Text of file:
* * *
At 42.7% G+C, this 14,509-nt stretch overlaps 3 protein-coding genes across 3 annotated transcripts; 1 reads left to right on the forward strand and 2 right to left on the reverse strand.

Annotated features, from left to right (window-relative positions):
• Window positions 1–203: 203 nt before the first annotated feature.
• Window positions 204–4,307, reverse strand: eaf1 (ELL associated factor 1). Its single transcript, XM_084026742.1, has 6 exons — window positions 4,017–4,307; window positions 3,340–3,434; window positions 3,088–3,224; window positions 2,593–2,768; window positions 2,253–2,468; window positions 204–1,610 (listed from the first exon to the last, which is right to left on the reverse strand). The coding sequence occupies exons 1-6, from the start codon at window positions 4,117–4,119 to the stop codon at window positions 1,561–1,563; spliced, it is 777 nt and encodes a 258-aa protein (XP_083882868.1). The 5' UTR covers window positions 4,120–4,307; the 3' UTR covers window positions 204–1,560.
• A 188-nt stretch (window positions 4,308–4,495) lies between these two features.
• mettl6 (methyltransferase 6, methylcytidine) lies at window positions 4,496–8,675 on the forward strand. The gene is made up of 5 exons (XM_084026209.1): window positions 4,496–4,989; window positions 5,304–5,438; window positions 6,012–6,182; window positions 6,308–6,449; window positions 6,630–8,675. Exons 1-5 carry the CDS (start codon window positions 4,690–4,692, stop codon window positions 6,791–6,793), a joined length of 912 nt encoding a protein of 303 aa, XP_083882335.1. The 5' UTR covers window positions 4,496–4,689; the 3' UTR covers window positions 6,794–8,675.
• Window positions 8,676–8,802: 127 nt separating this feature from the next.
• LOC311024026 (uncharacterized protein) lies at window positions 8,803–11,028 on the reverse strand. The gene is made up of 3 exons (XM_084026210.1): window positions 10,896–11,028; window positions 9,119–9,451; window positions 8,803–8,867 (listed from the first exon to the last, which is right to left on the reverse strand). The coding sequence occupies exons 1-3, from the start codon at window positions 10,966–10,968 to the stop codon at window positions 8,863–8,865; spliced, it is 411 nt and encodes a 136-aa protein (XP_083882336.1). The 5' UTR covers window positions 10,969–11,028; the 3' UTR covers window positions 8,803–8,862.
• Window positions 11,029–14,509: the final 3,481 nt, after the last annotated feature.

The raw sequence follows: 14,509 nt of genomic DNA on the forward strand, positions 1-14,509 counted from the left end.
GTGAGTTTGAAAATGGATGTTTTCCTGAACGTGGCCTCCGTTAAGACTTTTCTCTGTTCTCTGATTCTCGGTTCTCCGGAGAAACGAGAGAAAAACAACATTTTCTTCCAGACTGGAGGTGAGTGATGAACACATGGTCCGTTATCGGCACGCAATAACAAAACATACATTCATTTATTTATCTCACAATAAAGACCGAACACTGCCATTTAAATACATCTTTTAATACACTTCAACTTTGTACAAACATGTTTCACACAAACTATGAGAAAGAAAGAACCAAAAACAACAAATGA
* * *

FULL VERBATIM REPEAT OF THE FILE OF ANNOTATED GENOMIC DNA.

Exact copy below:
At 42.7% G+C, this 14,509-nt stretch overlaps 3 protein-coding genes across 3 annotated transcripts; 1 reads left to right on the forward strand and 2 right to left on the reverse strand.

Annotated features, from left to right (window-relative positions):
• Window positions 1–203: 203 nt before the first annotated feature.
• Window positions 204–4,307, reverse strand: eaf1 (ELL associated factor 1). Its single transcript, XM_084026742.1, has 6 exons — window positions 4,017–4,307; window positions 3,340–3,434; window positions 3,088–3,224; window positions 2,593–2,768; window positions 2,253–2,468; window positions 204–1,610 (listed from the first exon to the last, which is right to left on the reverse strand). The coding sequence occupies exons 1-6, from the start codon at window positions 4,117–4,119 to the stop codon at window positions 1,561–1,563; spliced, it is 777 nt and encodes a 258-aa protein (XP_083882868.1). The 5' UTR covers window positions 4,120–4,307; the 3' UTR covers window positions 204–1,560.
• A 188-nt stretch (window positions 4,308–4,495) lies between these two features.
• mettl6 (methyltransferase 6, methylcytidine) lies at window positions 4,496–8,675 on the forward strand. The gene is made up of 5 exons (XM_084026209.1): window positions 4,496–4,989; window positions 5,304–5,438; window positions 6,012–6,182; window positions 6,308–6,449; window positions 6,630–8,675. Exons 1-5 carry the CDS (start codon window positions 4,690–4,692, stop codon window positions 6,791–6,793), a joined length of 912 nt encoding a protein of 303 aa, XP_083882335.1. The 5' UTR covers window positions 4,496–4,689; the 3' UTR covers window positions 6,794–8,675.
• Window positions 8,676–8,802: 127 nt separating this feature from the next.
• LOC311024026 (uncharacterized protein) lies at window positions 8,803–11,028 on the reverse strand. The gene is made up of 3 exons (XM_084026210.1): window positions 10,896–11,028; window positions 9,119–9,451; window positions 8,803–8,867 (listed from the first exon to the last, which is right to left on the reverse strand). The coding sequence occupies exons 1-3, from the start codon at window positions 10,966–10,968 to the stop codon at window positions 8,863–8,865; spliced, it is 411 nt and encodes a 136-aa protein (XP_083882336.1). The 5' UTR covers window positions 10,969–11,028; the 3' UTR covers window positions 8,803–8,862.
• Window positions 11,029–14,509: the final 3,481 nt, after the last annotated feature.

The raw sequence follows: 14,509 nt of genomic DNA on the forward strand, positions 1-14,509 counted from the left end.
GTGAGTTTGAAAATGGATGTTTTCCTGAACGTGGCCTCCGTTAAGACTTTTCTCTGTTCTCTGATTCTCGGTTCTCCGGAGAAACGAGAGAAAAACAACATTTTCTTCCAGACTGGAGGTGAGTGATGAACACATGGTCCGTTATCGGCACGCAATAACAAAACATACATTCATTTATTTATCTCACAATAAAGACCGAACACTGCCATTTAAATACATCTTTTAATACACTTCAACTTTGTACAAACATGTTTCACACAAACTATGAGAAAGAAAGAACCAAAAACAACAAATGA